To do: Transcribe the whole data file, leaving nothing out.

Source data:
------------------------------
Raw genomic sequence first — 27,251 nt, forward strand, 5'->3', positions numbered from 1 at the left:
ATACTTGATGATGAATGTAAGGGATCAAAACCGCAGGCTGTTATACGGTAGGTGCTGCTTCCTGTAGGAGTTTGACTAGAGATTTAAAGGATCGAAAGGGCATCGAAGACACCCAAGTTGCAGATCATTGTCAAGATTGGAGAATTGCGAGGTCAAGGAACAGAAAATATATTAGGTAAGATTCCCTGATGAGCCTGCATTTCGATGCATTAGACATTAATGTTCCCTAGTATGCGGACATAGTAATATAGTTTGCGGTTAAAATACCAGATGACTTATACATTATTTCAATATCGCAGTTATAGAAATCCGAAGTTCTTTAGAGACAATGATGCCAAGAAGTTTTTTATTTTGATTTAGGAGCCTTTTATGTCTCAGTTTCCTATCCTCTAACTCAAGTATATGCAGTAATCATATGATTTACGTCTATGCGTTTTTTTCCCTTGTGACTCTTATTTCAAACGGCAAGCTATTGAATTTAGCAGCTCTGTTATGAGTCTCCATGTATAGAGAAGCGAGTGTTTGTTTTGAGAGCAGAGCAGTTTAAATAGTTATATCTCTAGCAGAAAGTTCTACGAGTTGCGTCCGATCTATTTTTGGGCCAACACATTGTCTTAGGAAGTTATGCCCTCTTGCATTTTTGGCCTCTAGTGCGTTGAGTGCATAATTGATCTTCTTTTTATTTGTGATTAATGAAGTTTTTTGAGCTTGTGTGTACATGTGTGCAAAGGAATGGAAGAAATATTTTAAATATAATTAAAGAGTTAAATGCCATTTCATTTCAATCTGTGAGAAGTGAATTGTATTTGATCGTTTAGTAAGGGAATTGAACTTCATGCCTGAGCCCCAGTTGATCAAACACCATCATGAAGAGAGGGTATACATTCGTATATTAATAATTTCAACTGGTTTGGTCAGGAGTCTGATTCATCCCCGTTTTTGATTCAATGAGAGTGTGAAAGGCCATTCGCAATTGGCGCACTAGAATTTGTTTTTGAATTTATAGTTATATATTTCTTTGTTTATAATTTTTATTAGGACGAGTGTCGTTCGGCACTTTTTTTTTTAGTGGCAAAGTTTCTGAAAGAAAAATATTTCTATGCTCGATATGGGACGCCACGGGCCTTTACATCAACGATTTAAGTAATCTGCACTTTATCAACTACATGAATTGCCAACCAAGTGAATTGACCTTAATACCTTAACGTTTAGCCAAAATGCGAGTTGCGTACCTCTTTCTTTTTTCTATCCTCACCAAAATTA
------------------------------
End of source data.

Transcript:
Raw genomic sequence first — 27,251 nt, forward strand, 5'->3', positions numbered from 1 at the left:
ATACTTGATGATGAATGTAAGGGATCAAAACCGCAGGCTGTTATACGGTAGGTGCTGCTTCCTGTAGGAGTTTGACTAGAGATTTAAAGGATCGAAAGGGCATCGAAGACACCCAAGTTGCAGATCATTGTCAAGATTGGAGAATTGCGAGGTCAAGGAACAGAAAATATATTAGGTAAGATTCCCTGATGAGCCTGCATTTCGATGCATTAGACATTAATGTTCCCTAGTATGCGGACATAGTAATATAGTTTGCGGTTAAAATACCAGATGACTTATACATTATTTCAATATCGCAGTTATAGAAATCCGAAGTTCTTTAGAGACAATGATGCCAAGAAGTTTTTTATTTTGATTTAGGAGCCTTTTATGTCTCAGTTTCCTATCCTCTAACTCAAGTATATGCAGTAATCATATGATTTACGTCTATGCGTTTTTTTCCCTTGTGACTCTTATTTCAAACGGCAAGCTATTGAATTTAGCAGCTCTGTTATGAGTCTCCATGTATAGAGAAGCGAGTGTTTGTTTTGAGAGCAGAGCAGTTTAAATAGTTATATCTCTAGCAGAAAGTTCTACGAGTTGCGTCCGATCTATTTTTGGGCCAACACATTGTCTTAGGAAGTTATGCCCTCTTGCATTTTTGGCCTCTAGTGCGTTGAGTGCATAATTGATCTTCTTTTTATTTGTGATTAATGAAGTTTTTTGAGCTTGTGTGTACATGTGTGCAAAGGAATGGAAGAAATATTTTAAATATAATTAAAGAGTTAAATGCCATTTCATTTCAATCTGTGAGAAGTGAATTGTATTTGATCGTTTAGTAAGGGAATTGAACTTCATGCCTGAGCCCCAGTTGATCAAACACCATCATGAAGAGAGGGTATACATTCGTATATTAATAATTTCAACTGGTTTGGTCAGGAGTCTGATTCATCCCCGTTTTTGATTCAATGAGAGTGTGAAAGGCCATTCGCAATTGGCGCACTAGAATTTGTTTTTGAATTTATAGTTATATATTTCTTTGTTTATAATTTTTATTAGGACGAGTGTCGTTCGGCACTTTTTTTTTTAGTGGCAAAGTTTCTGAAAGAAAAATATTTCTATGCTCGATATGGGACGCCACGGGCCTTTACATCAACGATTTAAGTAATCTGCACTTTATCAACTACATGAATTGCCAACCAAGTGAATTGACCTTAATACCTTAACGTTTAGCCAAAATGCGAGTTGCGTACCTCTTTCTTTTTTCTATCCTCACCAAAATTA